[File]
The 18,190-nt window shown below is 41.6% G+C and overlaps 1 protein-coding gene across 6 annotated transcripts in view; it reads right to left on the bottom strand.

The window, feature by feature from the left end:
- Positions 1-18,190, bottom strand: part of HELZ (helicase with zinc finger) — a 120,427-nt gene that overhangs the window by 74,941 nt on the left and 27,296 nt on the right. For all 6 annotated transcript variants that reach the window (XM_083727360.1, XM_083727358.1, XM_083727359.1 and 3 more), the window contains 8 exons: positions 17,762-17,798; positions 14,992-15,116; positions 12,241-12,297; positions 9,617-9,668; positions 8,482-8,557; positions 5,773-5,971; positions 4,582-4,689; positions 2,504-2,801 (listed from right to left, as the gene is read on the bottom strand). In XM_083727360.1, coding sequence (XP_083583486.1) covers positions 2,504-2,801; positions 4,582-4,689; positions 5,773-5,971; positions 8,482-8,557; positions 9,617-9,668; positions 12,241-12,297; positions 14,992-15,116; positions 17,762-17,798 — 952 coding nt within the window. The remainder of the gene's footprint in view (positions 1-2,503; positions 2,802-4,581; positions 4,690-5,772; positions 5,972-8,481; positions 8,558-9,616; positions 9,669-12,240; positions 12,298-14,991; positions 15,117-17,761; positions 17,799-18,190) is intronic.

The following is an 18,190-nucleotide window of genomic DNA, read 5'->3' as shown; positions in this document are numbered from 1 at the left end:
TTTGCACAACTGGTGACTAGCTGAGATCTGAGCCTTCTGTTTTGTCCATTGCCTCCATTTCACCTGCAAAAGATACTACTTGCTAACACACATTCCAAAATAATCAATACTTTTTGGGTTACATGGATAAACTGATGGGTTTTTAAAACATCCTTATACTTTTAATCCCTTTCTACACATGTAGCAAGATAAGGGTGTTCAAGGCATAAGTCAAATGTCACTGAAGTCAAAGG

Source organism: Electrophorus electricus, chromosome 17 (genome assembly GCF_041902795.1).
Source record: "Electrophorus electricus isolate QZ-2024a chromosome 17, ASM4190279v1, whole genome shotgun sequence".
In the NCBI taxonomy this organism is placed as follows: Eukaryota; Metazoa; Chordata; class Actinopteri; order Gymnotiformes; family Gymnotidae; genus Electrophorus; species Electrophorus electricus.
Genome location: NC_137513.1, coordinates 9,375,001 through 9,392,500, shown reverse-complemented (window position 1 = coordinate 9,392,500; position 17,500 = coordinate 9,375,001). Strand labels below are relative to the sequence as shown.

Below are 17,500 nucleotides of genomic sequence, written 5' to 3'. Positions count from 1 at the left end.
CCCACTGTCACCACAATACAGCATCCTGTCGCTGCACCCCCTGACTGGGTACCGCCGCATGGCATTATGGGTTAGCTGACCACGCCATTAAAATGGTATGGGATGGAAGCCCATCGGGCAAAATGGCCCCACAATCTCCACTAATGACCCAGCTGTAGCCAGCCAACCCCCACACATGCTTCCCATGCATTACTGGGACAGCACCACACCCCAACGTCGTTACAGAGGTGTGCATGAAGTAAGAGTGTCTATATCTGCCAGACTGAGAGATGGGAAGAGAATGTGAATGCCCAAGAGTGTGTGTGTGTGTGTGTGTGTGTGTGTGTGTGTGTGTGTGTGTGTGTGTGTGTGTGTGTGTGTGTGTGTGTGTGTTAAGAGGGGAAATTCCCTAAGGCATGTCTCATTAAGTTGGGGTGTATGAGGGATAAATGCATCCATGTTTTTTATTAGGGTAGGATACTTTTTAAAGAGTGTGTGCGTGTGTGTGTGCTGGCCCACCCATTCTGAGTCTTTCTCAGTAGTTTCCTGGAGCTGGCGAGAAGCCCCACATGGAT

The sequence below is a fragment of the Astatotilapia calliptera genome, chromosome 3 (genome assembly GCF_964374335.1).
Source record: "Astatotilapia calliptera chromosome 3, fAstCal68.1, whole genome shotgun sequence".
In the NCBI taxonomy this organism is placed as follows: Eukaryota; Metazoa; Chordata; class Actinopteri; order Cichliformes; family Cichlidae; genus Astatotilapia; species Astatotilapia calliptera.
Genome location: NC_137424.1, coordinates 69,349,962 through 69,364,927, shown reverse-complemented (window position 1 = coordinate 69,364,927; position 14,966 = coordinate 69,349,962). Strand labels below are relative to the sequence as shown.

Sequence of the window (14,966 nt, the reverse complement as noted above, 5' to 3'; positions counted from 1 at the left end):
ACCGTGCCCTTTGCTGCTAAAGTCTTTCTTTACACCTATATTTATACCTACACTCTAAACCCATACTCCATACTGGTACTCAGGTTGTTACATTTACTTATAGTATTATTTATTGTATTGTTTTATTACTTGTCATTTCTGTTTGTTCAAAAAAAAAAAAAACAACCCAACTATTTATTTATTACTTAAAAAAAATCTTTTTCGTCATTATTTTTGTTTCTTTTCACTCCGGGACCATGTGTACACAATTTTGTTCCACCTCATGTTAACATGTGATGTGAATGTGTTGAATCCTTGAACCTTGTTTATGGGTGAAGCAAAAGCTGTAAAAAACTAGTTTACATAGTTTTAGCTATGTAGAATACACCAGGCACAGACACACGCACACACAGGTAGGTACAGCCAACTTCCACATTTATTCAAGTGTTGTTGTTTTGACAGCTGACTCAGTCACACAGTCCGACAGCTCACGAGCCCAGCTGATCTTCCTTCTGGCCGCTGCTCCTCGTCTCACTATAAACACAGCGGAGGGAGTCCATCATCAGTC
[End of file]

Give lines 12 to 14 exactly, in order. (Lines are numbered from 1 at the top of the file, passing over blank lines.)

The sequence below is a fragment of the Astatotilapia calliptera genome, chromosome 3 (genome assembly GCF_964374335.1).
Source record: "Astatotilapia calliptera chromosome 3, fAstCal68.1, whole genome shotgun sequence".
In the NCBI taxonomy this organism is placed as follows: Eukaryota; Metazoa; Chordata; class Actinopteri; order Cichliformes; family Cichlidae; genus Astatotilapia; species Astatotilapia calliptera.